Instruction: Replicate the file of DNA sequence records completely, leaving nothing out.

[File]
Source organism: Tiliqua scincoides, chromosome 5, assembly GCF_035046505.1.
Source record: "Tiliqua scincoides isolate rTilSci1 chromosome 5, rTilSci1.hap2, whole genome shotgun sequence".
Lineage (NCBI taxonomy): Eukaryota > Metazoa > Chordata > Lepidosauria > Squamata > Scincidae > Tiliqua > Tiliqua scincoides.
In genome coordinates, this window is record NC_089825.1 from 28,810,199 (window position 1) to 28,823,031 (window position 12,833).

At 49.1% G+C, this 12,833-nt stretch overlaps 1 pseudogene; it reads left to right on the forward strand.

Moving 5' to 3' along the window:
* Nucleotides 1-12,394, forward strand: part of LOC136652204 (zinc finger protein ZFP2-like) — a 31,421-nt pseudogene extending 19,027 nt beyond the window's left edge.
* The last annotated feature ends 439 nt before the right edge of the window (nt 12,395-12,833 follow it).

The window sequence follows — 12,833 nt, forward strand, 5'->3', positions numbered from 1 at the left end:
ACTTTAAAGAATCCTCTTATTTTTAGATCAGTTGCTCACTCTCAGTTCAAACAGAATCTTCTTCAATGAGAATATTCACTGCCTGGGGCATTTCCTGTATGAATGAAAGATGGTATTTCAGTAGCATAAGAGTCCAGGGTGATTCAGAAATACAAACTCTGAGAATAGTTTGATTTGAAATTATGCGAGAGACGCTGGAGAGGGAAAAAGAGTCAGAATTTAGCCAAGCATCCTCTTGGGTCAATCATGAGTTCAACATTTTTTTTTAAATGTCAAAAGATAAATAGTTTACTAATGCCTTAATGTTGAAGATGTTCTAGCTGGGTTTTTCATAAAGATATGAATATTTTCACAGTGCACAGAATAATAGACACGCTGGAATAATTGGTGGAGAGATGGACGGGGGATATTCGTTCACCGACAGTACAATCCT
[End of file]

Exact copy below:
Source organism: Tiliqua scincoides, chromosome 5, assembly GCF_035046505.1.
Source record: "Tiliqua scincoides isolate rTilSci1 chromosome 5, rTilSci1.hap2, whole genome shotgun sequence".
Lineage (NCBI taxonomy): Eukaryota > Metazoa > Chordata > Lepidosauria > Squamata > Scincidae > Tiliqua > Tiliqua scincoides.
In genome coordinates, this window is record NC_089825.1 from 28,810,199 (window position 1) to 28,823,031 (window position 12,833).

At 49.1% G+C, this 12,833-nt stretch overlaps 1 pseudogene; it reads left to right on the forward strand.

Moving 5' to 3' along the window:
* Nucleotides 1-12,394, forward strand: part of LOC136652204 (zinc finger protein ZFP2-like) — a 31,421-nt pseudogene extending 19,027 nt beyond the window's left edge.
* The last annotated feature ends 439 nt before the right edge of the window (nt 12,395-12,833 follow it).

The window sequence follows — 12,833 nt, forward strand, 5'->3', positions numbered from 1 at the left end:
ACTTTAAAGAATCCTCTTATTTTTAGATCAGTTGCTCACTCTCAGTTCAAACAGAATCTTCTTCAATGAGAATATTCACTGCCTGGGGCATTTCCTGTATGAATGAAAGATGGTATTTCAGTAGCATAAGAGTCCAGGGTGATTCAGAAATACAAACTCTGAGAATAGTTTGATTTGAAATTATGCGAGAGACGCTGGAGAGGGAAAAAGAGTCAGAATTTAGCCAAGCATCCTCTTGGGTCAATCATGAGTTCAACATTTTTTTTTAAATGTCAAAAGATAAATAGTTTACTAATGCCTTAATGTTGAAGATGTTCTAGCTGGGTTTTTCATAAAGATATGAATATTTTCACAGTGCACAGAATAATAGACACGCTGGAATAATTGGTGGAGAGATGGACGGGGGATATTCGTTCACCGACAGTACAATCCT